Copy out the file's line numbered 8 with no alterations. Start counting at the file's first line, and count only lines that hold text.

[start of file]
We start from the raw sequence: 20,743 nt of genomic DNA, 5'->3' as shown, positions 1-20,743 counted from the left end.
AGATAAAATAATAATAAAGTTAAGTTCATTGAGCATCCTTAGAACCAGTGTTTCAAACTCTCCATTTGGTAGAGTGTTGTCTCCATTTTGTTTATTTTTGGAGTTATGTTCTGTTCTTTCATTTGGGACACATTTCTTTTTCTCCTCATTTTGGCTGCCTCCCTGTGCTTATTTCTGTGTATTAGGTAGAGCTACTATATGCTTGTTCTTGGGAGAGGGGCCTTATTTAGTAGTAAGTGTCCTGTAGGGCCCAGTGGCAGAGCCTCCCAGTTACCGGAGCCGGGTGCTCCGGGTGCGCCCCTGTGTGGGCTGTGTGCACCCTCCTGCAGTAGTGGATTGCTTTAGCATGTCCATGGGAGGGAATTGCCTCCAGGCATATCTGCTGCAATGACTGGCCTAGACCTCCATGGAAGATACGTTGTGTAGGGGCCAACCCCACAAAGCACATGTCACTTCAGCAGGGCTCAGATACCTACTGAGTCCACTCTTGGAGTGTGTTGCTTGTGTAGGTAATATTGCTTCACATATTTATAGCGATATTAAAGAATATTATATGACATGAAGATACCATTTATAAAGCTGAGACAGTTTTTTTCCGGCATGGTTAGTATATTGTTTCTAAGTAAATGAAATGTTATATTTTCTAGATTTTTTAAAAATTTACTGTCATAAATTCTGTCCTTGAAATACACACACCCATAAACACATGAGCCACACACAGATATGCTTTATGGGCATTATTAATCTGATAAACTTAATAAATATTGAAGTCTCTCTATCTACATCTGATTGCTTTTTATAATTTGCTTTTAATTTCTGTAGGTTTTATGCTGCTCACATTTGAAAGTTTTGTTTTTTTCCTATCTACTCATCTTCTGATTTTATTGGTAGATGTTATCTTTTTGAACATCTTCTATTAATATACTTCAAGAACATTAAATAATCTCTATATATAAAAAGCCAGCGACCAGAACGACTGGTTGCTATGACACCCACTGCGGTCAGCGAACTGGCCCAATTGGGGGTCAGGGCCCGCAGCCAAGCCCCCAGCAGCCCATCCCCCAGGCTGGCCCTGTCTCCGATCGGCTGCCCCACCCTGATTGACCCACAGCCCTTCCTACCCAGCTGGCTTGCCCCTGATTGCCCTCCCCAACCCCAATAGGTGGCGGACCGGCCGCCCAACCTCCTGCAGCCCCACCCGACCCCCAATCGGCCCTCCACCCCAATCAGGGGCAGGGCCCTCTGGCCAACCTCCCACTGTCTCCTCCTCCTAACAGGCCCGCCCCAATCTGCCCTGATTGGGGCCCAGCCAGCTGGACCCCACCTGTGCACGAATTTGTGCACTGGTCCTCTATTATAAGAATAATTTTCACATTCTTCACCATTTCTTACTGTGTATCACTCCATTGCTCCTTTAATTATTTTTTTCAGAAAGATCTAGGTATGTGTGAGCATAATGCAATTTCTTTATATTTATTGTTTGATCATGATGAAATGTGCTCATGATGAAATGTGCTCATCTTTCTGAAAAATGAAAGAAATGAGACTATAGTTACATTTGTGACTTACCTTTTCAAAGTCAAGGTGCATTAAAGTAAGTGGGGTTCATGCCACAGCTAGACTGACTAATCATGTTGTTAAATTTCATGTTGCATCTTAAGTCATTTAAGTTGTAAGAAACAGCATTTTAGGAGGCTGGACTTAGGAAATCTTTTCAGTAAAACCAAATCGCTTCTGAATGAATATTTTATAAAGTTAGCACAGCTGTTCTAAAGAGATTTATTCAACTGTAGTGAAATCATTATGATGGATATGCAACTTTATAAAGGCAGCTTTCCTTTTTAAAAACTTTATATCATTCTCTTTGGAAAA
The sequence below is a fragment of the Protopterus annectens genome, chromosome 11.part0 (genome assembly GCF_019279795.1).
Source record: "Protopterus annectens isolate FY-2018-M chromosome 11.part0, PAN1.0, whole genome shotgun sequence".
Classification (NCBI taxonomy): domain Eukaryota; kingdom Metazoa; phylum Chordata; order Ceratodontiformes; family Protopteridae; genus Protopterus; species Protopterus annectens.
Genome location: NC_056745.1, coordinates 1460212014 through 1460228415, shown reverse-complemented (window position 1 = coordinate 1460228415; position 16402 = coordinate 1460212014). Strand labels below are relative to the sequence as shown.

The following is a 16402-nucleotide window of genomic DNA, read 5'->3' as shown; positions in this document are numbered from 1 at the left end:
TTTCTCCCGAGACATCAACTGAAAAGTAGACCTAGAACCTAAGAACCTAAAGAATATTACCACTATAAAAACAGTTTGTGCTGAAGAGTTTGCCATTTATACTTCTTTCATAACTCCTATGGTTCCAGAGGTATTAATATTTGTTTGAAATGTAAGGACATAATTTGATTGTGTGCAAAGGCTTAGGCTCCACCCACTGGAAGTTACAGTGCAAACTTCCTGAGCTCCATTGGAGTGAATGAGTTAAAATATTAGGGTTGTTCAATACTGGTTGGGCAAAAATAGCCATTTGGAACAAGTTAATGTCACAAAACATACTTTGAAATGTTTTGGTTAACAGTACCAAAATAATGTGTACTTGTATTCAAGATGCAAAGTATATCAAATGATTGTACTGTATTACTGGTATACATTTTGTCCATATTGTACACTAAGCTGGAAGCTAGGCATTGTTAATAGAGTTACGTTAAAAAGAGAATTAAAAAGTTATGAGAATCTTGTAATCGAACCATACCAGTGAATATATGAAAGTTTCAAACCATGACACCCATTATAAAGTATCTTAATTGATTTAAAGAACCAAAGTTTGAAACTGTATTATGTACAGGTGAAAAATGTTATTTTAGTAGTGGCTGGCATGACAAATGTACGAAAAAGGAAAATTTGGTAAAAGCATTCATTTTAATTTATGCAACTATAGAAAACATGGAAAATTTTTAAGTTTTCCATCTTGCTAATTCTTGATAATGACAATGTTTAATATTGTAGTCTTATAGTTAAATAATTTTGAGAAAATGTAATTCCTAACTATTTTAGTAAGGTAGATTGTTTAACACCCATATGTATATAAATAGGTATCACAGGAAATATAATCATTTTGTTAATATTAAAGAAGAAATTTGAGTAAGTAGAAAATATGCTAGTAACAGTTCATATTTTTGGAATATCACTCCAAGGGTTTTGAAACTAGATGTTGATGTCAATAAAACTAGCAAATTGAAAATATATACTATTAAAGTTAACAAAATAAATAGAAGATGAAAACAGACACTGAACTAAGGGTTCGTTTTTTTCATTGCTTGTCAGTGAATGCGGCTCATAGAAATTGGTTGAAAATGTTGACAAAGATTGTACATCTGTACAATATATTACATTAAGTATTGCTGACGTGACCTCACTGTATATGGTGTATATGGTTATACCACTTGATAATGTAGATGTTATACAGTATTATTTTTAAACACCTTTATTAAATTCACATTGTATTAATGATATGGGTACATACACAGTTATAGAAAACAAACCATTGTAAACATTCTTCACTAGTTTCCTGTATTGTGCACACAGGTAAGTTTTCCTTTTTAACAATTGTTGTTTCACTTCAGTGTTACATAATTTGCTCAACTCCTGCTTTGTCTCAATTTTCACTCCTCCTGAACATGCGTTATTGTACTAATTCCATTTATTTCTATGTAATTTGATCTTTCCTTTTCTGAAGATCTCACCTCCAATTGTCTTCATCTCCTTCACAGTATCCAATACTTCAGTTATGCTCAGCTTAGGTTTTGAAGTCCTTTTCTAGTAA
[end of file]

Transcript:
TTTCTCCCGAGACATCAACTGAAAAGTAGACCTAGAACCTAAGAACCTAAAGAATATTACCACTATAAAAACAGTTTGTGCTGAAGAGTTTGCCATTTATACTTCTTTCATAACTCCTATGGTTCCAGAGGTATTAATATTTGTTTGAAATGTAAGGACATAATTTGATTGTGTGCAAAGGCTTAGGCTCCACCCACTGGAAGTTACAGTGCAAACTTCCTGAGCTCCATTGGAGTGAATGAGTTAAAATATTAGGGTTGTTCAATACTGGTTGGGCAAAAATAGCCATTTGGAACAAGTTAATGTCACAAAACATACTTTGAAATGTTTTGGTTAACAGTACCAAAATAATGTGTACTTGTATTCAAGATGCAAAGTATATCAAATGATTGTACTGTATTACTGGTATACATTTTGTCCATATTGTACACTAAGCTGGAAGCTAGGCATTGTTAATAGAGTTACGTTAAAAAGAGAATTAAAAAGTTATGAGAATCTTGTAATCGAACCATACCAGTGAATATATGAAAGTTTCAAACCATGACACCCATTATAAAGTATCTTAATTGATTTAAAGAACCAAAGTTTGAAACTGTATTATGTACAGGTGAAAAATGTTATTTTAGTAGTGGCTGGCATGACAAATGTACGAAAAAGGAAAATTTGGTAAAAGCATTCATTTTAATTTATGCAACTATAGAAAACATGGAAAATTTTTAAGTTTTCCATCTTGCTAATTCTTGATAATGACAATGTTTAATATTGTAGTCTTATAGTTAAATAATTTTGAGAAAATGTAATTCCTAACTATTTTAGTAAGGTAGATTGTTTAACACCCATATGTATATAAATAGGTATCACAGGAAATATAATCATTTTGTTAATATTAAAGAAGAAATTTGAGTAAGTAGAAAATATGCTAGTAACAGTTCATATTTTTGGAATATCACTCCAAGGGTTTTGAAACTAGATGTTGATGTCAATAAAACTAGCAAATTGAAAATATATACTATTAAAGTTAACAAAATAAATAGAAGATGAAAACAGACACTGAACTAAGGGTTCGTTTTTTTCATTGCTTGTCAGTGAATGCGGCTCATAGAAATTGGTTGAAAATGTTGACAAAGATTGTACATCTGTACAATATATTACATTAAGTATTGCTGACGTGACCTCACTGTATATGGTGTATATGGTTATACCACTTGATAATGTAGATGTTATACAGTATTATTTTTAAACACCTTTATTAAATTCACATTGTATTAATGATATGGGTACATACACAGTTATAGAAAACAAACCATTGTAAACATTCTTCACTAGTTTCCTGTATTGTGCACACAGGTAAGTTTTCCTTTTTAACAATTGTTGTTTCACTTCAGTGTTACATAATTTGCTCAACTCCTGCTTTGTCTCAATTTTCACTCCTCCTGAACATGCGTTATTGTACTAATTCCATTTATTTCTATGTAATTTGATCTTTCCTTTTCTGAAGATCTCACCTCCAATTGTCTTCATCTCCTTCACAGTATCCAATACTTCAGTTATGCTCAGCTTAGGTTTTGAAGTCCTTTTCTAGTAA